Document Detail


The effects of nutrition, puberty and dancing on bone density in adolescent ballet dancers.
MedLine Citation:
PMID:  21703093     Owner:  NLM     Status:  MEDLINE    
Abstract/OtherAbstract:
Ballet dancers have on average a low bone mineral content (BMC), with elevated fracture-risk, low body mass index (BMI) for age (body mass index, kg/m2), low energy intake, and delayed puberty. This study aims at a better understanding of the interactions of these factors, especially with regard to nutrition. During a competition for pre-professional dancers we examined 127 female participants (60 Asians, 67 Caucasians). They averaged 16.7 years of age, started dancing at 5.8 years, and danced 22 hours/week. Assessments were made for BMI, BMC (DXA), and bone mineral apparent density (BMAD) at the lumbar spine and femoral neck, pubertal stage (Tanner score), and nutritional status (EAT-40 questionnaire and a qualitative three-day dietary record). BMI for age was found to be normal in only 42.5% of the dancers, while 15.7% had a more or less severe degree of thinness (12.6% Grade2 and 3.1% Grade 3 thinness). Menarche was late (13.9 years, range 11 to 16.8 years). Food intake, evaluated by number of consumed food portions, was below the recommendations for a normally active population in all food groups except animal proteins, where the intake was more than twice the recommended amount. In this population, with low BMI and intense exercise, BMC was low and associated with nutritional factors; dairy products had a positive and non-dairy proteins a negative influence. A positive correlation between BMAD and years since menarche confirmed the importance of exposure to estrogens and the negative impact of delayed puberty. Because of this and the probable negative influence of a high intake of non-dairy proteins, such as meat, fish, and eggs, and the positive association with a high dairy intake, ballet schools should promote balanced diets and normal weight and should recognize and help dancers avoid eating disorders and delayed puberty caused by extensive dancing and inadequate nutrition.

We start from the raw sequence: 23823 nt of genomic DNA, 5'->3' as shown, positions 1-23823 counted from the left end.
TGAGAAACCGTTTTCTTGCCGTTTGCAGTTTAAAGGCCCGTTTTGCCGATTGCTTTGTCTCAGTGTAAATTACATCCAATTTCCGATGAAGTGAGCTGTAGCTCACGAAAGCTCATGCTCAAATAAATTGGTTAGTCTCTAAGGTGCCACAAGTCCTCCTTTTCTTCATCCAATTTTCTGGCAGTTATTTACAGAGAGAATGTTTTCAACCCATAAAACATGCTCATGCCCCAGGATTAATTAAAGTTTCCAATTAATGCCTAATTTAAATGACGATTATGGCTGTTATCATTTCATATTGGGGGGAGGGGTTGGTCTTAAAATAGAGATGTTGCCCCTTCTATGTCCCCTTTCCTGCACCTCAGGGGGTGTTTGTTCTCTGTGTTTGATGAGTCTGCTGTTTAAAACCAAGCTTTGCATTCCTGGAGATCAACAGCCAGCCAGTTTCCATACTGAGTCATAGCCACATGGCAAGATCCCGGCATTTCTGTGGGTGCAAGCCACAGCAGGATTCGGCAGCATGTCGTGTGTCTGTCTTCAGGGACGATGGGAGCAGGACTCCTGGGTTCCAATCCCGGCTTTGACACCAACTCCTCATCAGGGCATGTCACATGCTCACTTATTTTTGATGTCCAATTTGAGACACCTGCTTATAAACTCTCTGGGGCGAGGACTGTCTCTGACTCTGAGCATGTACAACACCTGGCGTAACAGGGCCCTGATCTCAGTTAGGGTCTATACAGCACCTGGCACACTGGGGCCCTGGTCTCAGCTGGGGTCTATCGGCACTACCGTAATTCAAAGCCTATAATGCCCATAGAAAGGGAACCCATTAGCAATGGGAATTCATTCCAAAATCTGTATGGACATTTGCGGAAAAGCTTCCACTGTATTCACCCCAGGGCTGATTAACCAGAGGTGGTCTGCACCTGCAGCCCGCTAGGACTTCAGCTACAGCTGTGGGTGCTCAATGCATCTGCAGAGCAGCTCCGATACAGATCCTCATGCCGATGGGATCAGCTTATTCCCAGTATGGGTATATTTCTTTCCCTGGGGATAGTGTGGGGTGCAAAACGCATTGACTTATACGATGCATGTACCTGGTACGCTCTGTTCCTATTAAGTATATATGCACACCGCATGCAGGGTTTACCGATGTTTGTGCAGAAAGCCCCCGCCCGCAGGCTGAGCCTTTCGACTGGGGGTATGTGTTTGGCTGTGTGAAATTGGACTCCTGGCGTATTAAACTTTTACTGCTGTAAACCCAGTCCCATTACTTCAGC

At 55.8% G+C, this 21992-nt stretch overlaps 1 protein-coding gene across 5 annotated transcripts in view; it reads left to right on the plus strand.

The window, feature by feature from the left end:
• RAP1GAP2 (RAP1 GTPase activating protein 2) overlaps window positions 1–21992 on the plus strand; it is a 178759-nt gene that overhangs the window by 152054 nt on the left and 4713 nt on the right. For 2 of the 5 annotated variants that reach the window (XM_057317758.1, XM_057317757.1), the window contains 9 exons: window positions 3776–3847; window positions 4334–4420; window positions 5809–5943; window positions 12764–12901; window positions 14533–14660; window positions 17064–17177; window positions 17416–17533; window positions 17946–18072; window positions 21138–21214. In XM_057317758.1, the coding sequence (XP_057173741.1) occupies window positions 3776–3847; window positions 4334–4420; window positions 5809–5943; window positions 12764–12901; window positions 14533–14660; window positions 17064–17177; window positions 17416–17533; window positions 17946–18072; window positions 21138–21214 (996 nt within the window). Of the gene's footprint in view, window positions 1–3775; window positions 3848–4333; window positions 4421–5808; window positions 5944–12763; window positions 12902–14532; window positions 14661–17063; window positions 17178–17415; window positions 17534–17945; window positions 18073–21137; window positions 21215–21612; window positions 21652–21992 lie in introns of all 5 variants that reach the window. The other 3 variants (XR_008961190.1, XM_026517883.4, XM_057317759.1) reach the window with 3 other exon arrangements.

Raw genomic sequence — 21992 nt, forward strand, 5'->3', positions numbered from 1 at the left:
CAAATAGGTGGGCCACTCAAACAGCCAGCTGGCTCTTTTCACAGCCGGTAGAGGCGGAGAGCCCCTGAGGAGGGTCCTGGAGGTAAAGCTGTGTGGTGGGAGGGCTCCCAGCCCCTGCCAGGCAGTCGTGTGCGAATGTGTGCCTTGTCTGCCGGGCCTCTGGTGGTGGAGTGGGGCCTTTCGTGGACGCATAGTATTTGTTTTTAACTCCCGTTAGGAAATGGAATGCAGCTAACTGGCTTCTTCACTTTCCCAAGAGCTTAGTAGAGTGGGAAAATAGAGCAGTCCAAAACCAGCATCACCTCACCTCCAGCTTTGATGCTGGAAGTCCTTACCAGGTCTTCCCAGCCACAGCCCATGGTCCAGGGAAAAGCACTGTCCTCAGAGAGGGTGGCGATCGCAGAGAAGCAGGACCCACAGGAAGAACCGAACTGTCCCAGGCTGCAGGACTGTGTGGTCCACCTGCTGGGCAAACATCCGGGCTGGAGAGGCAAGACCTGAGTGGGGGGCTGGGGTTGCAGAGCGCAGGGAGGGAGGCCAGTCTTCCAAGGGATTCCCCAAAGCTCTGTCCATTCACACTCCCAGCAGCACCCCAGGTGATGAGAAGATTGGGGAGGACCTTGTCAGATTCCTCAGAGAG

Authors:
Peter Burckhardt; Emma Wynn; Marc-Antoine Krieg; Carlo Bagutti; Mohamed Faouzi
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Publication Detail:
Type:  Journal Article; Research Support, Non-U.S. Gov't    
Journal Detail:
Title:  Journal of dance medicine & science : official publication of the International Association for Dance Medicine & Science     Volume:  15     ISSN:  1089-313X     ISO Abbreviation:  J Dance Med Sci     Publication Date:  2011 Jun 
Date Detail:
Created Date:  2011-06-27     Completed Date:  2011-10-27     Revised Date:  2012-04-11    
Medline Journal Info:
Nlm Unique ID:  9700066     Medline TA:  J Dance Med Sci     Country:  United States    
Other Details:
Languages:  eng     Pagination:  51-60     Citation Subset:  IM    
Affiliation:
Clinique Bois-Cerf, Osteoporosis Consultation, Lausanne, Switzerland. p_burckhardt@bluewin.ch
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MeSH Terms
Descriptor/Qualifier:
Adult
Anthropometry
Asian Continental Ancestry Group
Body Weights and Measures
Bone Density / physiology*
Dancing / physiology*
Diet*
European Continental Ancestry Group
Female
Humans
Menarche / physiology
Puberty / physiology*

From MEDLINE®/PubMed®, a database of the U.S. National Library of Medicine


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